H. BENKING and A. JUDGE write: "There is a need to distinguish classes of metaphors offering different advantages and disadvantages. Typically they would include: geometric forms (cube, sphere, polyhedra in general), artificial forms (townscapes, house, room), natural forms (landscape, trees, etc.), systemic structures (highway systems, pathways, flow systems), dynamic systems (atomic, molecular, planetary, galactic systems), traditional symbol systems (mandalas, sand paintings, etc.)"(1994)
In fact, what the authors call metaphors can in most cases be also considered as models.
To their listing an important addendum would be topological graphs, matrixes and mathematical curves (for ex. exponential, asymptotic, logistic, gaussian)
The authors add: "Of special interest are those sets of metaphors which permit intertransformation with minimal loss of conceptual integrity (in terms of maintaining relationships between data referents) (Ibid)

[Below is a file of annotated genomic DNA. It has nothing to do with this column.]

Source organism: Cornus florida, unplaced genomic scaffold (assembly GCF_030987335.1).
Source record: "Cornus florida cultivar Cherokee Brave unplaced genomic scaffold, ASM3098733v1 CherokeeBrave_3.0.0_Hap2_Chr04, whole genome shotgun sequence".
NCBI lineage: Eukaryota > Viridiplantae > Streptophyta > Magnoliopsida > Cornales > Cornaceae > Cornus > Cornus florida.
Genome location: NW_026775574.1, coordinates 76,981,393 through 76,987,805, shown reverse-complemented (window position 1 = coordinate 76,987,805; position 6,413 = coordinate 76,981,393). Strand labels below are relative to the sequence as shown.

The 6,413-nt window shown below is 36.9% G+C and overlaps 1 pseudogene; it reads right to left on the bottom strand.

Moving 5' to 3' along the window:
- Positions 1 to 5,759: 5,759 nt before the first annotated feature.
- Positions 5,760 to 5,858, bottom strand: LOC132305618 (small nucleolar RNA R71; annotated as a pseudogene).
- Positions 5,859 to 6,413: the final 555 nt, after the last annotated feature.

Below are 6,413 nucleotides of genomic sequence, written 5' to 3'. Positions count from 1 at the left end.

And: "With information beyond a certain degree of complexity, it is questionable whether any single metaphor is adequate as an interface for adequate comprehension. This is best exemplified by the wave/particle metaphors used to comprehend fundamental physical systems" (Ibid)
Moreover: "It is equally desirable to understand the use of metaphors in terms of the alternation between perspectives which provide a sense of depth that would otherwise be unavailable. Such "depth" is distinct from that obtainable from any 3-D metaphor which although it offers depth, is cognitively not as significant as that offerent from the cognitive integration of two contrasting metaphors. Such "depth" is only achievable by alternation between metaphorical interfaces (as the wave/ particle example suggests)" (Ibid)
As an interesting tool, the authors also propose the creation of a "library of metaphors"
- 1) General information
- 2) Methodology or model
- 3) Epistemology, ontology and semantics
- 4) Human sciences
- 5) Discipline oriented
To cite this page, please use the following information:
Bertalanffy Center for the Study of Systems Science (2020). Title of the entry. In Charles François (Ed.), International Encyclopedia of Systems and Cybernetics (2). Retrieved from www.systemspedia.org/[full/url]
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